By Vincent Kessler -- I love cooking and I have a passion for music. What then could please me more than an orchestra that plays music with instruments made out of vegetables?




Dean Kay DEAN KAY

Dean Kay has been at the helm of some of the most highly respected and forward thinking music publishing companies in the world, first as COO of the Welk Music Group, then as President/CEO of the US division of the PolyGram International Publishing Group, and now as President/CEO of his own precedent setting venture, Lichelle Music Company. Prior to his involvement in publishing, he was a successful songwriter, having had hundreds of his compositions recorded - including "That's Life" by Frank Sinatra. Mr. Kay has been a member of the Board of Directors of ASCAP since 1989 and is Chairman of its New Technologies Committee. He is also on the Board of the National Music Publishers Association (NMPA).



The ASCAP Daily Brief-Powered by The Dean's List is intended as a guide to direct music professionals to key articles about issues facing the entertainment industry. Recipients are encouraged to read further about the issues by accessing the complete article through the links provided. Author attribution is provided with each article, and none of the links allow readers to by-pass subscription archive gateways. Please note that all editorial comments are indicated in brackets. Questions? Comments? Please Contact Us


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Thursday, February 20, 2014

ASCAP Daily


ASCAP Daily Brief
Wednesday, February 19, 2014


We are pleased to offer you the
ASCAP Daily Brief powered by The Dean's List


This daily email, compiled by ASCAP Board member, music publisher and songwriter Dean Kay, cuts through the media clutter to bring you links to the most relevant news and commentary on the rapidly evolving music industry and how it affects your future livelihood. Now the ASCAP Daily Brief can be accessed on the Headlines page of ASCAP.com and in the ASCAP RSS Feed.


Tech companies and criminals have made billions supporting the illegal exploitation of our cultural past while ruthlessly pursuing the dismantling of incentives creators need to fashion our cultural future
The National Endowment for the Arts Contributes Report to Further Show the Significance of Creative Industries to US Economy
By Sofia Castillo How The Role of Genres Has Changed In Music Culture
By Mark Mulligan -- A school of thought that is gaining traction is that genres matter much less than they did, and that they are no longer so useful for categorizing music...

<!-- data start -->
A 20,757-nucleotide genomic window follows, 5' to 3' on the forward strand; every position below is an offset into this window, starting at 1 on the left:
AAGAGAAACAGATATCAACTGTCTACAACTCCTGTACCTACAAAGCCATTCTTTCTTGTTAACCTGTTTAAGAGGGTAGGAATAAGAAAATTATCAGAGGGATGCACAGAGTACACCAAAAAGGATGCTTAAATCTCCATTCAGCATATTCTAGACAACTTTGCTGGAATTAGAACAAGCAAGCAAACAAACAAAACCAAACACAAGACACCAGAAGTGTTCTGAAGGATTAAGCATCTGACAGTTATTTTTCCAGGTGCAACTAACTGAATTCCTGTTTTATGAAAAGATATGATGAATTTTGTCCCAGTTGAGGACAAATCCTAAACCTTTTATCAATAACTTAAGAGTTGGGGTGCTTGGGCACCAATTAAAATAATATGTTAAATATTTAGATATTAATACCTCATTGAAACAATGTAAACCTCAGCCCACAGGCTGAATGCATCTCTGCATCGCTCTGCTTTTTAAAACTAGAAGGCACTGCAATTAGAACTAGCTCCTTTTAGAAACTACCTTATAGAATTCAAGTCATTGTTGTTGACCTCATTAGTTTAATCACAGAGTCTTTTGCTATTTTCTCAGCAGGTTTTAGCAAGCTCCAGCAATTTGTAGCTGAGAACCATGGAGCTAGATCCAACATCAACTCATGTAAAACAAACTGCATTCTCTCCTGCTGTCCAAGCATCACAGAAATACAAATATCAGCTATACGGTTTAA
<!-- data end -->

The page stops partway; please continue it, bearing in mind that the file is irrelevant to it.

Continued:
The Plus in Google Plus? It's Mostly for Google
By Claire Cain Miller -- Google Plus may not be much of a competitor to Facebook as a social network, but it is central to Google's future — a lens that allows the company to peer more broadly into people's digital life, and to gather an ever-richer trove of the personal information that advertisers covet. [Thanks to David Lowery]
Google Developing Internet That's Over 1,000 Times Faster Than Yours
By Klint Finley
New Study Projects Growth of Online Listening
By Brad Hill -- Anew research report from eMarketer projects US online listening to grow incrementally through 2018, from 148-million listeners in 2013 to 183-million listeners in 2018. iMarketer characterizes the audience as "mass market" now, totaling over half the US population, and two-thirds of the online US population.
Questlove on How to Find Music You'll Fall in Love With
By Ahmir Questlove Thompson
Is Apple Changing the Station on its TV?
By Patrick May -- If you can't beat 'em, join 'em. At least that's what Apple is apparently doing as it rethinks its TV strategy, choosing to partner with big cable companies on streaming content rather than putting together its own programming for an Internet-based television service.
Weekly Copyright Issues Wrap Up...February 14th, 2014
By the American Continental Group (ACG) -- [Thanks to the Copyright Alliance for the link.]
Do Our Musical Leanings Predict Our Political Ones? Pandora Thinks So
By Michelle Quinn -- Pandora is selling the idea that our music equals our politics to candidates and political organizations who seek ways to better target their messages...
Reporting From the Web's Underbelly
By Nicole Perlroth -- Brian Krebs's widely read blog, Krebs on Security, covers a particularly dark corner of the Internet: profit-seeking cybercriminals who make billions off spam, malware and frauds...
Seeking Privacy, Teens Turn to Anonymous-Messaging Apps
By Cecilia Kang
Digital Music Gets a Cubist Makeover